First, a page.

Her collection is a material-based clothing collection. The main materials are bio-based leather alternatives. In her collection, Mia wanted to see how those materials work with clothes and accessories. Visual inspiration comes from 50’s motorcycle fashion, where the main material has usually been animal leather. With the collection she wants to show that there are new materials and new ways to make clothes than what we have been used to.
As a designer, Mia is interested in exploring different materials and techniques. With her designs, she wants to bring confidence and a good feeling to the user. She also believes that fashion and dressing up should be fun.
firstname.lastname@example.org | @mia.arvez
Photo: Rita Topaloglu @gulenr
Model: Lumi Barrois @lumibarrois
Muah: Roosa Leino @roosalmakeup
From Snow and Ice
While doing her thesis, she wanted to return to her roots. This arose out of the interest and appreciation of traditional handcrafting and the utilization of existing materials. She has grown up surrounded by various handicrafts, as they have been passed through as a tradition in her family over generations. She wants to raise the value of traditional material modifying and manipulation methods by combining, for example, needle felting and knitting with jeans.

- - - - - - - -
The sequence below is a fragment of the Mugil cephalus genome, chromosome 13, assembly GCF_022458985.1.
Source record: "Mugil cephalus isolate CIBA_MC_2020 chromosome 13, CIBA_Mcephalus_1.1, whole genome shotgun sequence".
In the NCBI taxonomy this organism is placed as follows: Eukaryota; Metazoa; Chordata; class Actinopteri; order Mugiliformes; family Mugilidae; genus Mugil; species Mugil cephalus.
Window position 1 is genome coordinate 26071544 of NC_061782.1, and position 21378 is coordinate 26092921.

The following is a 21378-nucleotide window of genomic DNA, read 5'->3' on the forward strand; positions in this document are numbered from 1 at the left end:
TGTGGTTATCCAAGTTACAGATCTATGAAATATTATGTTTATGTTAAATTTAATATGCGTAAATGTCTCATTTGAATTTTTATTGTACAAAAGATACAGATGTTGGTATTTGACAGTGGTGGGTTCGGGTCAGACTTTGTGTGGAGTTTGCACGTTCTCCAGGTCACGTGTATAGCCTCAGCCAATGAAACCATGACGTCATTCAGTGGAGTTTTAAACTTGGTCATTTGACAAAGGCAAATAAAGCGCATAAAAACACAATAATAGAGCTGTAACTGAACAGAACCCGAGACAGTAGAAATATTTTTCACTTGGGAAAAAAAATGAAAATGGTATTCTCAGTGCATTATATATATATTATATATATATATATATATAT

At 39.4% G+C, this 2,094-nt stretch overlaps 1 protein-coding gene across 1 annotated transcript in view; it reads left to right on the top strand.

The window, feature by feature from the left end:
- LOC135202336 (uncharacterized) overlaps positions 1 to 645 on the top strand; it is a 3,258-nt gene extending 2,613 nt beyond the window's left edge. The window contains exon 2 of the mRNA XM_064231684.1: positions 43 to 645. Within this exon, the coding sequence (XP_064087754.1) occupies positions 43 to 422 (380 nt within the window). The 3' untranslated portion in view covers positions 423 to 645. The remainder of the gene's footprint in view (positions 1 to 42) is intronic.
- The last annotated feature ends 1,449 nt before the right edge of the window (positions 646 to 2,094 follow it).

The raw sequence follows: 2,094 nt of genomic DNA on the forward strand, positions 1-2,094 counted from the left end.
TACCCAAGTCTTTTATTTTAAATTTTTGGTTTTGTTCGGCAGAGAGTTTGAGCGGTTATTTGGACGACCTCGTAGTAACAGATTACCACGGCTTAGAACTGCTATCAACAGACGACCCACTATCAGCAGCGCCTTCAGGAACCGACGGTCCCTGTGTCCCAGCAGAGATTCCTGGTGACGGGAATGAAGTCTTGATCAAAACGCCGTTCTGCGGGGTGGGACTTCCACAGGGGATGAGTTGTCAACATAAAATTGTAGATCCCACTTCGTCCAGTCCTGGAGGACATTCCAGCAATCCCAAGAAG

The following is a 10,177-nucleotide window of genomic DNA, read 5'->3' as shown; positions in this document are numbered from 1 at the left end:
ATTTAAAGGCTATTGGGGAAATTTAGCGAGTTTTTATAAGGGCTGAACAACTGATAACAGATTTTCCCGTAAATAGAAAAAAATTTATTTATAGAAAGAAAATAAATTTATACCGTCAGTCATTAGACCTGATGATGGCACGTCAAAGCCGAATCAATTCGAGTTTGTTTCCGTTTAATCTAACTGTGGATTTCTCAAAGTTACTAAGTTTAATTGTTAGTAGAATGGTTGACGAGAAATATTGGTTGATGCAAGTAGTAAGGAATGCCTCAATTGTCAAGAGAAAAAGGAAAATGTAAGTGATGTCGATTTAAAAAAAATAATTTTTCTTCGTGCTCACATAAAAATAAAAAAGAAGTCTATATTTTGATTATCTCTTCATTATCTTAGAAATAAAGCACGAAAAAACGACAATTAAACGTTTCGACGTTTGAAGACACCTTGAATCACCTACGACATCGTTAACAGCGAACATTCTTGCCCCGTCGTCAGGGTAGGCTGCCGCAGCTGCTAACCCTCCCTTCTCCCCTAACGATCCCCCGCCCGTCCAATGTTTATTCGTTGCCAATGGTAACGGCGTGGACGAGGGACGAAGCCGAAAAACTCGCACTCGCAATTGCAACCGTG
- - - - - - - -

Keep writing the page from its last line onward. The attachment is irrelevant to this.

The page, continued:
Her main material is used jeans, which workaday life she wants to break and turn upside down. She investigates how basic, even torn work jeans can be transformed into a fashion piece. Her aim is to utilize as much as possible the already existing material via upcycling and use the zero waste principle to make accessories and jewellery from the surplus.
Her collection “From Snow and Ice” combines masculine and feminine elements. She uses classic shapes with new perspectives inspired by the empowerment of nature, how the earth bursts into flower every year in the middle of all the frost and cold when spring comes. In this collection, she wants to create an alternative way to recycle used jeans, by creating a new life for them without consuming the environment more with chemicals but using traditional ways of processing the material without any waste. The old jeans can bloom again.
email@example.com | @veelaadesign
Photographer: Vili Thesleff @vilithesleff
Hair & Makeup: Jasmiina Walters @jasmiinamua
Models: Eveliina Vahter @eveliinavahter and Sharon Elisha @sharonsasha_
AURORA VON BUSCH
AND NEEA HYTTINEN